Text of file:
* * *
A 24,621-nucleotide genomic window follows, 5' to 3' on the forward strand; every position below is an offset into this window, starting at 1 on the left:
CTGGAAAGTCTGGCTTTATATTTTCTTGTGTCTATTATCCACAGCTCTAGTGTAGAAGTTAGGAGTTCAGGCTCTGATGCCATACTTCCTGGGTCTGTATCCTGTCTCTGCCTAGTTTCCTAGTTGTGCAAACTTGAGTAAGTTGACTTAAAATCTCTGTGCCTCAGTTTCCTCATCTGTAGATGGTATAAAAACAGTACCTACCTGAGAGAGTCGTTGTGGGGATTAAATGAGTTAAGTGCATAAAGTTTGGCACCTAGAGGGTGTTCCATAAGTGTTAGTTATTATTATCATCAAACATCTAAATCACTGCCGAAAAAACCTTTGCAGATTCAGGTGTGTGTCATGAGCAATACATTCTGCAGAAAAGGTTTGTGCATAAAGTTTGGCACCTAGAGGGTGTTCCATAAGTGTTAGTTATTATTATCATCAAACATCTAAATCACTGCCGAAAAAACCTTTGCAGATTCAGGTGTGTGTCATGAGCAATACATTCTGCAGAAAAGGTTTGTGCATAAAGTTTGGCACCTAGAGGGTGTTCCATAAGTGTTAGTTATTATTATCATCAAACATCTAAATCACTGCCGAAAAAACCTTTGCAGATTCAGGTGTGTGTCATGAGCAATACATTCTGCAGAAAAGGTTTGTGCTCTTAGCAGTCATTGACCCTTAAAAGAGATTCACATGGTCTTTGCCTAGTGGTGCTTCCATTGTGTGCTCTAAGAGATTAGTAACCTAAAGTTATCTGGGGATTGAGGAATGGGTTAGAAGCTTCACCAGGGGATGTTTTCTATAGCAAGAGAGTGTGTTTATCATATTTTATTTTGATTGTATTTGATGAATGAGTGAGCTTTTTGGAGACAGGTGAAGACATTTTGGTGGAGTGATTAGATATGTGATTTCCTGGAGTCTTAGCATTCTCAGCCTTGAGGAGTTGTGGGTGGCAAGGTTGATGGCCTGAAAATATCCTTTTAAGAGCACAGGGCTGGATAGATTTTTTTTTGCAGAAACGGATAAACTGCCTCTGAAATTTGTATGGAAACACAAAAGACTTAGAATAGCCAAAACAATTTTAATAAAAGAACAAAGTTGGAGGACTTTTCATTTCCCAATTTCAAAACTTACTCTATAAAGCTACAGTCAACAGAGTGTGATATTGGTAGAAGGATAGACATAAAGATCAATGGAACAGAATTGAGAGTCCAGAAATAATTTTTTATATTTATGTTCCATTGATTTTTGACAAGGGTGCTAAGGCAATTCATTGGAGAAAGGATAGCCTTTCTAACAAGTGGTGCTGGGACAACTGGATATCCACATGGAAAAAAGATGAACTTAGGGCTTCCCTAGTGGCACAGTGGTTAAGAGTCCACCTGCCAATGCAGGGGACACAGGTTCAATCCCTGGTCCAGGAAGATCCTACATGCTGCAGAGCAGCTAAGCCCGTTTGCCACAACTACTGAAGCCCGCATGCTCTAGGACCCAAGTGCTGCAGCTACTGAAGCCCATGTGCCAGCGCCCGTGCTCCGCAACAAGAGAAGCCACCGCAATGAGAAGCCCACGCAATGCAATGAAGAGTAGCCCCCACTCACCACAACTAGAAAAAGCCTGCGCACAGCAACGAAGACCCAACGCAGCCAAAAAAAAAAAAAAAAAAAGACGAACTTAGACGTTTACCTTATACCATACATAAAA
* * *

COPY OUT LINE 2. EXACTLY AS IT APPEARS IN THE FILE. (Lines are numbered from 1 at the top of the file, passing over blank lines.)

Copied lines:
CTGGAAAGTCTGGCTTTATATTTTCTTGTGTCTATTATCCACAGCTCTAGTGTAGAAGTTAGGAGTTCAGGCTCTGATGCCATACTTCCTGGGTCTGTATCCTGTCTCTGCCTAGTTTCCTAGTTGTGCAAACTTGAGTAAGTTGACTTAAAATCTCTGTGCCTCAGTTTCCTCATCTGTAGATGGTATAAAAACAGTACCTACCTGAGAGAGTCGTTGTGGGGATTAAATGAGTTAAGTGCATAAAGTTTGGCACCTAGAGGGTGTTCCATAAGTGTTAGTTATTATTATCATCAAACATCTAAATCACTGCCGAAAAAACCTTTGCAGATTCAGGTGTGTGTCATGAGCAATACATTCTGCAGAAAAGGTTTGTGCATAAAGTTTGGCACCTAGAGGGTGTTCCATAAGTGTTAGTTATTATTATCATCAAACATCTAAATCACTGCCGAAAAAACCTTTGCAGATTCAGGTGTGTGTCATGAGCAATACATTCTGCAGAAAAGGTTTGTGCATAAAGTTTGGCACCTAGAGGGTGTTCCATAAGTGTTAGTTATTATTATCATCAAACATCTAAATCACTGCCGAAAAAACCTTTGCAGATTCAGGTGTGTGTCATGAGCAATACATTCTGCAGAAAAGGTTTGTGCTCTTAGCAGTCATTGACCCTTAAAAGAGATTCACATGGTCTTTGCCTAGTGGTGCTTCCATTGTGTGCTCTAAGAGATTAGTAACCTAAAGTTATCTGGGGATTGAGGAATGGGTTAGAAGCTTCACCAGGGGATGTTTTCTATAGCAAGAGAGTGTGTTTATCATATTTTATTTTGATTGTATTTGATGAATGAGTGAGCTTTTTGGAGACAGGTGAAGACATTTTGGTGGAGTGATTAGATATGTGATTTCCTGGAGTCTTAGCATTCTCAGCCTTGAGGAGTTGTGGGTGGCAAGGTTGATGGCCTGAAAATATCCTTTTAAGAGCACAGGGCTGGATAGATTTTTTTTTGCAGAAACGGATAAACTGCCTCTGAAATTTGTATGGAAACACAAAAGACTTAGAATAGCCAAAACAATTTTAATAAAAGAACAAAGTTGGAGGACTTTTCATTTCCCAATTTCAAAACTTACTCTATAAAGCTACAGTCAACAGAGTGTGATATTGGTAGAAGGATAGACATAAAGATCAATGGAACAGAATTGAGAGTCCAGAAATAATTTTTTATATTTATGTTCCATTGATTTTTGACAAGGGTGCTAAGGCAATTCATTGGAGAAAGGATAGCCTTTCTAACAAGTGGTGCTGGGACAACTGGATATCCACATGGAAAAAAGATGAACTTAGGGCTTCCCTAGTGGCACAGTGGTTAAGAGTCCACCTGCCAATGCAGGGGACACAGGTTCAATCCCTGGTCCAGGAAGATCCTACATGCTGCAGAGCAGCTAAGCCCGTTTGCCACAACTACTGAAGCCCGCATGCTCTAGGACCCAAGTGCTGCAGCTACTGAAGCCCATGTGCCAGCGCCCGTGCTCCGCAACAAGAGAAGCCACCGCAATGAGAAGCCCACGCAATGCAATGAAGAGTAGCCCCCACTCACCACAACTAGAAAAAGCCTGCGCACAGCAACGAAGACCCAACGCAGCCAAAAAAAAAAAAAAAAAAAGACGAACTTAGACGTTTACCTTATACCATACATAAAA